• BACKGROUND: Targeting persistent tubercule bacilli has become an important challenge in the development of anti-tuberculous drugs. As the glyoxylate bypass is essential for persistent bacilli, interference with it holds the potential for designing new antibacterial drugs. We have developed kinetic models of the tricarboxylic acid cycle and glyoxylate bypass in Escherichia coli and Mycobacterium tuberculosis, and studied the effects of inhibition of various enzymes in the M. tuberculosis model. RESULTS: We used E. coli to validate the pathway-modeling protocol and showed that changes in metabolic flux can be estimated from gene expression data. The M. tuberculosis model reproduced the observation that deletion of one of the two isocitrate lyase genes has little effect on bacterial growth in macrophages, but deletion of both genes leads to the elimination of the bacilli from the lungs. It also substantiated the inhibition of isocitrate lyases by 3-nitropropionate. On the basis of our simulation studies, we propose that: (i) fractional inactivation of both isocitrate dehydrogenase 1 and isocitrate dehydrogenase 2 is required for a flux through the glyoxylate bypass in persistent mycobacteria; and (ii) increasing the amount of active isocitrate dehydrogenases can stop the flux through the glyoxylate bypass, so the kinase that inactivates isocitrate dehydrogenase 1 and/or the proposed inactivator of isocitrate dehydrogenase 2 is a potential target for drugs against persistent mycobacteria. In addition, competitive inhibition of isocitrate lyases along with a reduction in the inactivation of isocitrate dehydrogenases appears to be a feasible strategy for targeting persistent mycobacteria. CONCLUSION: We used kinetic modeling of biochemical pathways to assess various potential anti-tuberculous drug targets that interfere with the glyoxylate bypass flux, and indicated the type of inhibition needed to eliminate the pathogen. The advantage of such an approach to the assessment of drug targets is that it facilitates the study of systemic effect(s) of the modulation of the target enzyme(s) in the cellular environment.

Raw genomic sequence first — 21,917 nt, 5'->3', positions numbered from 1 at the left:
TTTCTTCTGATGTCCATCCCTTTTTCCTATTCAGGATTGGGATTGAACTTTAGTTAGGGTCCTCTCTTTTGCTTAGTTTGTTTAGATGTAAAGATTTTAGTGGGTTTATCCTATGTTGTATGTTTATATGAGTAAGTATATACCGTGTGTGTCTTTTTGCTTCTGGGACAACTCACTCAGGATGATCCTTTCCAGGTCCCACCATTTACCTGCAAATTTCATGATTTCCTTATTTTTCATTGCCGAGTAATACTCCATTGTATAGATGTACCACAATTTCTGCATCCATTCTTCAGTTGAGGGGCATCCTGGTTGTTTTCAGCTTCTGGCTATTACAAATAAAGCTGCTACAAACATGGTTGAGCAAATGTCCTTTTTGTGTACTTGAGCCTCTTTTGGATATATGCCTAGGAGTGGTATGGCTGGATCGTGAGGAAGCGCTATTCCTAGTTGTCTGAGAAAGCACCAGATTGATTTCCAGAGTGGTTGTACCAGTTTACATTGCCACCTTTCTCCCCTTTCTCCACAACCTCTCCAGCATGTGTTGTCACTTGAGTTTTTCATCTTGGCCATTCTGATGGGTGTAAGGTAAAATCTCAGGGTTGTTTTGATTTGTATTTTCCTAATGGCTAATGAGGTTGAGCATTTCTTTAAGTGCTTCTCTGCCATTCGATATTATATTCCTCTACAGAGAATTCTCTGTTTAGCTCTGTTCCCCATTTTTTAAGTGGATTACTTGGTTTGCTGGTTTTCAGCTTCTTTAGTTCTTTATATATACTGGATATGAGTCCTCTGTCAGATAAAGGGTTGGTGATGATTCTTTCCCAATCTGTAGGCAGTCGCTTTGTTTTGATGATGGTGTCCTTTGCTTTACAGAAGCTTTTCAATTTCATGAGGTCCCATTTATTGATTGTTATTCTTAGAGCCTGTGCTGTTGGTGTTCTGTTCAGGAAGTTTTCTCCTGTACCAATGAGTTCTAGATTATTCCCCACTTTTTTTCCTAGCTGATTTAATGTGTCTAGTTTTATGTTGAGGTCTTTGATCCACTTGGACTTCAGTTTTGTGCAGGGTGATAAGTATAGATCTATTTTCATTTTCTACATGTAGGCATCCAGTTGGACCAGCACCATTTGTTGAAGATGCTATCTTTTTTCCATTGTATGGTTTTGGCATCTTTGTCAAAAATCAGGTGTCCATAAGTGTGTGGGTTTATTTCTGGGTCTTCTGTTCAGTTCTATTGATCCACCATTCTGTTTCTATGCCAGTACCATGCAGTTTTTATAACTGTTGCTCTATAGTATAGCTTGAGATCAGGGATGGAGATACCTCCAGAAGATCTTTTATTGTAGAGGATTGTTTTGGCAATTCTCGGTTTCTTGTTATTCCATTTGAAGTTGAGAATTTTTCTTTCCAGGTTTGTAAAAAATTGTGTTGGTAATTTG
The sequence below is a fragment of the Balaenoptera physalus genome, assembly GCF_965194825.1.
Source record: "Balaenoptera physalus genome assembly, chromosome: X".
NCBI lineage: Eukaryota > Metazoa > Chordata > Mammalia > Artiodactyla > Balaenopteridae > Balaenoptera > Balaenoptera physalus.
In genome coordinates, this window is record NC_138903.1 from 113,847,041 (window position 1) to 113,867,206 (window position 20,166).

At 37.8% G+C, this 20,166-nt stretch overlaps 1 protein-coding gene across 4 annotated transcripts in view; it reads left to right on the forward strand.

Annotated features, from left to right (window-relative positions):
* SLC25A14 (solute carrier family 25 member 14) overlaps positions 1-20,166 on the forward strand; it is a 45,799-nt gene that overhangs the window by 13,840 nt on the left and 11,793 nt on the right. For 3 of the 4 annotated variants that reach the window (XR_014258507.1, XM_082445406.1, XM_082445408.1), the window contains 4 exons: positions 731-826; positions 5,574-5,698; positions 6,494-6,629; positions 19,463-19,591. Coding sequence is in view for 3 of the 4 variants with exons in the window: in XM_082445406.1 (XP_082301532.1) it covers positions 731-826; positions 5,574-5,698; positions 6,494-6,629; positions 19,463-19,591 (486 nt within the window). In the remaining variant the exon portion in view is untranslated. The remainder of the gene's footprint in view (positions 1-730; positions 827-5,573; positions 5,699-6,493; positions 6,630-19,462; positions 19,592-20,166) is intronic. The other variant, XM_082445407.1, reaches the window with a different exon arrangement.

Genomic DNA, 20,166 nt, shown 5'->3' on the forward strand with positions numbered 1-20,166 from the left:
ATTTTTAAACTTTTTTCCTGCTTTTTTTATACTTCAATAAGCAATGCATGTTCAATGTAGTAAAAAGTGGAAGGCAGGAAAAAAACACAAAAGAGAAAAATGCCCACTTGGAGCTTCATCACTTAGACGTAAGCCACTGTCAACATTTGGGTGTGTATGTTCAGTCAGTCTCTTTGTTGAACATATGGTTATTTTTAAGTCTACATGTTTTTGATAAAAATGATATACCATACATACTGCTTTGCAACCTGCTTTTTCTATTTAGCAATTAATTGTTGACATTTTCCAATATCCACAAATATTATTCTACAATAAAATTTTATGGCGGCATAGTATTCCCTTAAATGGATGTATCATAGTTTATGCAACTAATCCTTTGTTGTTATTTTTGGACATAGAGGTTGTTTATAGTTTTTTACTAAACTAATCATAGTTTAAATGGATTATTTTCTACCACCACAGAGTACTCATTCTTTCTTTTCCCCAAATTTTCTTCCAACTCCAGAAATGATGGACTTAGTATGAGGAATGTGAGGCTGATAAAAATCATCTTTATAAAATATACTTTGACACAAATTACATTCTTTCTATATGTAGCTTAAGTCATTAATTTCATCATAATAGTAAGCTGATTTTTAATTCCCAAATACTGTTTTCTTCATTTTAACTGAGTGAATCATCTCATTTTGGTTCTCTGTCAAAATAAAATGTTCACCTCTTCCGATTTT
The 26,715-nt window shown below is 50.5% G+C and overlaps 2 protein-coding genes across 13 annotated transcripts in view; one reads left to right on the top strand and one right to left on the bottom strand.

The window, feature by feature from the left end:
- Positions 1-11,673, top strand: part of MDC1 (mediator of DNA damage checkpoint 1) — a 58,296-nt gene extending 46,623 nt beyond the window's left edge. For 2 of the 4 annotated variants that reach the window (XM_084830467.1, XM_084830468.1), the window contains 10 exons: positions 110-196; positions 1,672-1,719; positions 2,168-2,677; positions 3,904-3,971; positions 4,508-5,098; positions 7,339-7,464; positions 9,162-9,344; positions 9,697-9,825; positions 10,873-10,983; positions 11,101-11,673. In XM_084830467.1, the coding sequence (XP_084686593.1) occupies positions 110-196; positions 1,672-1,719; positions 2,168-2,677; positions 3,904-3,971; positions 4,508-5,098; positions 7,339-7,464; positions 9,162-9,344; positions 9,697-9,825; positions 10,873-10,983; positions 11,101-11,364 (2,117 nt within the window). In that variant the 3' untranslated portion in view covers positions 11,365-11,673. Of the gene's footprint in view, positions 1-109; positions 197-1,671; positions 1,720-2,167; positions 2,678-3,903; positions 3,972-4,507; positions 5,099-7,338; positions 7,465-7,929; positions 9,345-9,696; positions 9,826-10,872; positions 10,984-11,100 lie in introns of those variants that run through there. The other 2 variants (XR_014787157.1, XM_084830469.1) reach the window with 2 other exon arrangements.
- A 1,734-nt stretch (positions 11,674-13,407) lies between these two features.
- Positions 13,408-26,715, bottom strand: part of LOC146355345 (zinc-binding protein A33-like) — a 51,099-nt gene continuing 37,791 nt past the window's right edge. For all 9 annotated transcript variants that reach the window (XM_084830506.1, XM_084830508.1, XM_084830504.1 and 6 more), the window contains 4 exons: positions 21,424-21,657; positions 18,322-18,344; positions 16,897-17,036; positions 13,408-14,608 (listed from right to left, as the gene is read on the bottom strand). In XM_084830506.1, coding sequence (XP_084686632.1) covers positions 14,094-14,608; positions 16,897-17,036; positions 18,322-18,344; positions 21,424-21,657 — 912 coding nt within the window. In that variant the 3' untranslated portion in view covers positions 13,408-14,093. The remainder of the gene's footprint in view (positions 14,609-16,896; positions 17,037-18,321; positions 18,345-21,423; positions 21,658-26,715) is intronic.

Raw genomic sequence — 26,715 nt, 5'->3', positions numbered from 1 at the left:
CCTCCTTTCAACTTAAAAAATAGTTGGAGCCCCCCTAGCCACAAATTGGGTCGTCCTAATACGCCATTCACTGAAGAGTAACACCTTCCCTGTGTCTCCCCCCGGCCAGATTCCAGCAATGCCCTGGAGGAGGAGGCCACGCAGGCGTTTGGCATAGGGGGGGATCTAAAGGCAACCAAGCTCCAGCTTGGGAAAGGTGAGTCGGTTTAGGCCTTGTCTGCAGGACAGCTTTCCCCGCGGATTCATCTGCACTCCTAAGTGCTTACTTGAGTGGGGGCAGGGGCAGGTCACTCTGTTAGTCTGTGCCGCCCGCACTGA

Contributors
Indira Ghosh

Metadata information

is
BioModels Database MODEL8584292730
BioModels Database BIOMD0000000219
isDescribedBy
PubMed 16887020
hasVersion
Gene Ontology GO:0006099
Gene Ontology GO:0006097
isHomologTo
isVersionOf
Curation status
Curated
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  • Model originally submitted by : Indira Ghosh
  • Submitted: 29-Sep-2006 23:48:15
  • Last Modified: 20-Dec-2010 09:46:24
Revisions
  • Version: 2 public model Download this version
    • Submitted on: 20-Dec-2010 09:46:24
    • Submitted by: Indira Ghosh
    • With comment: Current version of Singh2006_TCA_mtu_model1
  • Version: 1 public model Download this version
    • Submitted on: 29-Sep-2006 23:48:15
    • Submitted by: Indira Ghosh
    • With comment: Original import of Singh_Ghosh2006_TCA_mtu_model1
Curator's comment:
(added: 07 Jul 2009, 14:51:16, updated: 07 Jul 2009, 14:51:16)
This model corresponds to the Mycobacterium tuberculosis model1 (i.e. model with KDH activity) reported in the publication. Steady state fluxes reported in Table 4 - Column 2 of the reference publication is reproduced here.